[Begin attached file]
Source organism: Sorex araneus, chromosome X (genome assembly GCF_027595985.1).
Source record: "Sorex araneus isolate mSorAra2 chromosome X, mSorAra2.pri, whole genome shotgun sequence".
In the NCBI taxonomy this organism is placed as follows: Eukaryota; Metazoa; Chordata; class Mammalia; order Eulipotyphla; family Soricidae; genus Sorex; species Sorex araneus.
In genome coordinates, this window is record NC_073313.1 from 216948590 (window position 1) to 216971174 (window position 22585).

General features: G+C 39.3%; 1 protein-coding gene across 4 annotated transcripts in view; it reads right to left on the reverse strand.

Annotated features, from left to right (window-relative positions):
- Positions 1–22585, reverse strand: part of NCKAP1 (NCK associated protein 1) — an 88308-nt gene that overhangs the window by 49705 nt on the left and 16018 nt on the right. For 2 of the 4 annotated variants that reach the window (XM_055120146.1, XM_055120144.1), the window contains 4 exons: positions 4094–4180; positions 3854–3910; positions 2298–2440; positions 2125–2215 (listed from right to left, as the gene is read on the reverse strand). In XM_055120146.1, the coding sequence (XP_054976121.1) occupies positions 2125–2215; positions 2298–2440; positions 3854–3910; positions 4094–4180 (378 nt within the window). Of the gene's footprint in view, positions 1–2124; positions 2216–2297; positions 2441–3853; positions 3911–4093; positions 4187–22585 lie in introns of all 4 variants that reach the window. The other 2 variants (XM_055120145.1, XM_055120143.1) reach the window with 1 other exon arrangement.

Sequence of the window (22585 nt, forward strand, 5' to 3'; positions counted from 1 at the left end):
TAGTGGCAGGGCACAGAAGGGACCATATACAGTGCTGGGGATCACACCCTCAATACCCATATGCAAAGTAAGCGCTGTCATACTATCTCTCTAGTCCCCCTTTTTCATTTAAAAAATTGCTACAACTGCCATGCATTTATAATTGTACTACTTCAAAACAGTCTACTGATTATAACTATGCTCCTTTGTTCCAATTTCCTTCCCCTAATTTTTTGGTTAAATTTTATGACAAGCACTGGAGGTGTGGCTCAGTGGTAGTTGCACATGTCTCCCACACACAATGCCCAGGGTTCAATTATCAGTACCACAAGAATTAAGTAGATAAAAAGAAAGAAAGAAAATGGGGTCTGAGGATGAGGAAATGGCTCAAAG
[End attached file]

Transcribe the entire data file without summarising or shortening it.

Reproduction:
Source organism: Sorex araneus, chromosome X (genome assembly GCF_027595985.1).
Source record: "Sorex araneus isolate mSorAra2 chromosome X, mSorAra2.pri, whole genome shotgun sequence".
In the NCBI taxonomy this organism is placed as follows: Eukaryota; Metazoa; Chordata; class Mammalia; order Eulipotyphla; family Soricidae; genus Sorex; species Sorex araneus.
In genome coordinates, this window is record NC_073313.1 from 216948590 (window position 1) to 216971174 (window position 22585).

General features: G+C 39.3%; 1 protein-coding gene across 4 annotated transcripts in view; it reads right to left on the reverse strand.

Annotated features, from left to right (window-relative positions):
- Positions 1–22585, reverse strand: part of NCKAP1 (NCK associated protein 1) — an 88308-nt gene that overhangs the window by 49705 nt on the left and 16018 nt on the right. For 2 of the 4 annotated variants that reach the window (XM_055120146.1, XM_055120144.1), the window contains 4 exons: positions 4094–4180; positions 3854–3910; positions 2298–2440; positions 2125–2215 (listed from right to left, as the gene is read on the reverse strand). In XM_055120146.1, the coding sequence (XP_054976121.1) occupies positions 2125–2215; positions 2298–2440; positions 3854–3910; positions 4094–4180 (378 nt within the window). Of the gene's footprint in view, positions 1–2124; positions 2216–2297; positions 2441–3853; positions 3911–4093; positions 4187–22585 lie in introns of all 4 variants that reach the window. The other 2 variants (XM_055120145.1, XM_055120143.1) reach the window with 1 other exon arrangement.

Sequence of the window (22585 nt, forward strand, 5' to 3'; positions counted from 1 at the left end):
TAGTGGCAGGGCACAGAAGGGACCATATACAGTGCTGGGGATCACACCCTCAATACCCATATGCAAAGTAAGCGCTGTCATACTATCTCTCTAGTCCCCCTTTTTCATTTAAAAAATTGCTACAACTGCCATGCATTTATAATTGTACTACTTCAAAACAGTCTACTGATTATAACTATGCTCCTTTGTTCCAATTTCCTTCCCCTAATTTTTTGGTTAAATTTTATGACAAGCACTGGAGGTGTGGCTCAGTGGTAGTTGCACATGTCTCCCACACACAATGCCCAGGGTTCAATTATCAGTACCACAAGAATTAAGTAGATAAAAAGAAAGAAAGAAAATGGGGTCTGAGGATGAGGAAATGGCTCAAAG